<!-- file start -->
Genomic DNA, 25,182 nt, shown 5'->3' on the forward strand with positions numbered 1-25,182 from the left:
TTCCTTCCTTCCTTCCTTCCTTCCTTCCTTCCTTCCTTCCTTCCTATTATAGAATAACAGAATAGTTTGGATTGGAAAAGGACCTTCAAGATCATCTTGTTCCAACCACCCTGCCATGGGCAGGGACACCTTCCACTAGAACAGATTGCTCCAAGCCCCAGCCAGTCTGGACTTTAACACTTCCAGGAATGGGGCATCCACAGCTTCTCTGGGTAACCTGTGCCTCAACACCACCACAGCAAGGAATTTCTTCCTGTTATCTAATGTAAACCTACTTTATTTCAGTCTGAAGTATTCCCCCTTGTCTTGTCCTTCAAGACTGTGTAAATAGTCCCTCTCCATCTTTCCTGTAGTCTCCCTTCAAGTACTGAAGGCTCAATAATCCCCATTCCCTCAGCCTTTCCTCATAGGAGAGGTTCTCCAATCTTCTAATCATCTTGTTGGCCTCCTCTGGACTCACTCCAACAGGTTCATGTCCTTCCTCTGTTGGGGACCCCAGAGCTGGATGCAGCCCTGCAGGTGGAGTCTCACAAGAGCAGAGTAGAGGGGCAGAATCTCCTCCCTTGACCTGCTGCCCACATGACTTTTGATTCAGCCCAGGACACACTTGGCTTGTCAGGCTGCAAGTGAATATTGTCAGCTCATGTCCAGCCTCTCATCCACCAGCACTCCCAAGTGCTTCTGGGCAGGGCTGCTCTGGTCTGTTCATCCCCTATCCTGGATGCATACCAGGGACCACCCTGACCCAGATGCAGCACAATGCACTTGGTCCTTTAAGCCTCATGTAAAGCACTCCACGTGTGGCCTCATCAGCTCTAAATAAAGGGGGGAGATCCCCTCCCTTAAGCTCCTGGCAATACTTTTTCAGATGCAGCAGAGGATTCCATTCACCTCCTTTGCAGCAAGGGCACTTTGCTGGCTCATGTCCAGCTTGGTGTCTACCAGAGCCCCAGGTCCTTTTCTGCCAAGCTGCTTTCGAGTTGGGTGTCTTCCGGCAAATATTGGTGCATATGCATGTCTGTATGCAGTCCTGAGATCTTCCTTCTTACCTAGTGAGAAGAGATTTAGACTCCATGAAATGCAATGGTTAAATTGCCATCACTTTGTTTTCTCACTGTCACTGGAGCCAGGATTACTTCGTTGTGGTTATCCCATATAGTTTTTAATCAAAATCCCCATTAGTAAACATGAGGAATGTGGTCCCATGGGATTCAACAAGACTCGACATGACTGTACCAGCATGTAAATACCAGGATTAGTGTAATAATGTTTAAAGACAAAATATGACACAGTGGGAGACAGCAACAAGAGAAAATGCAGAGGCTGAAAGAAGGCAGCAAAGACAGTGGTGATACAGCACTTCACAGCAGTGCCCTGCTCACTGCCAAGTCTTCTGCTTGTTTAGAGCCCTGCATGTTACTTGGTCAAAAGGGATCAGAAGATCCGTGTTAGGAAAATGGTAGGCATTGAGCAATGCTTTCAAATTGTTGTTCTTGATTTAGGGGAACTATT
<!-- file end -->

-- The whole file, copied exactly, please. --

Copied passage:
Genomic DNA, 25,182 nt, shown 5'->3' on the forward strand with positions numbered 1-25,182 from the left:
TTCCTTCCTTCCTTCCTTCCTTCCTTCCTTCCTTCCTTCCTTCCTATTATAGAATAACAGAATAGTTTGGATTGGAAAAGGACCTTCAAGATCATCTTGTTCCAACCACCCTGCCATGGGCAGGGACACCTTCCACTAGAACAGATTGCTCCAAGCCCCAGCCAGTCTGGACTTTAACACTTCCAGGAATGGGGCATCCACAGCTTCTCTGGGTAACCTGTGCCTCAACACCACCACAGCAAGGAATTTCTTCCTGTTATCTAATGTAAACCTACTTTATTTCAGTCTGAAGTATTCCCCCTTGTCTTGTCCTTCAAGACTGTGTAAATAGTCCCTCTCCATCTTTCCTGTAGTCTCCCTTCAAGTACTGAAGGCTCAATAATCCCCATTCCCTCAGCCTTTCCTCATAGGAGAGGTTCTCCAATCTTCTAATCATCTTGTTGGCCTCCTCTGGACTCACTCCAACAGGTTCATGTCCTTCCTCTGTTGGGGACCCCAGAGCTGGATGCAGCCCTGCAGGTGGAGTCTCACAAGAGCAGAGTAGAGGGGCAGAATCTCCTCCCTTGACCTGCTGCCCACATGACTTTTGATTCAGCCCAGGACACACTTGGCTTGTCAGGCTGCAAGTGAATATTGTCAGCTCATGTCCAGCCTCTCATCCACCAGCACTCCCAAGTGCTTCTGGGCAGGGCTGCTCTGGTCTGTTCATCCCCTATCCTGGATGCATACCAGGGACCACCCTGACCCAGATGCAGCACAATGCACTTGGTCCTTTAAGCCTCATGTAAAGCACTCCACGTGTGGCCTCATCAGCTCTAAATAAAGGGGGGAGATCCCCTCCCTTAAGCTCCTGGCAATACTTTTTCAGATGCAGCAGAGGATTCCATTCACCTCCTTTGCAGCAAGGGCACTTTGCTGGCTCATGTCCAGCTTGGTGTCTACCAGAGCCCCAGGTCCTTTTCTGCCAAGCTGCTTTCGAGTTGGGTGTCTTCCGGCAAATATTGGTGCATATGCATGTCTGTATGCAGTCCTGAGATCTTCCTTCTTACCTAGTGAGAAGAGATTTAGACTCCATGAAATGCAATGGTTAAATTGCCATCACTTTGTTTTCTCACTGTCACTGGAGCCAGGATTACTTCGTTGTGGTTATCCCATATAGTTTTTAATCAAAATCCCCATTAGTAAACATGAGGAATGTGGTCCCATGGGATTCAACAAGACTCGACATGACTGTACCAGCATGTAAATACCAGGATTAGTGTAATAATGTTTAAAGACAAAATATGACACAGTGGGAGACAGCAACAAGAGAAAATGCAGAGGCTGAAAGAAGGCAGCAAAGACAGTGGTGATACAGCACTTCACAGCAGTGCCCTGCTCACTGCCAAGTCTTCTGCTTGTTTAGAGCCCTGCATGTTACTTGGTCAAAAGGGATCAGAAGATCCGTGTTAGGAAAATGGTAGGCATTGAGCAATGCTTTCAAATTGTTGTTCTTGATTTAGGGGAACTATT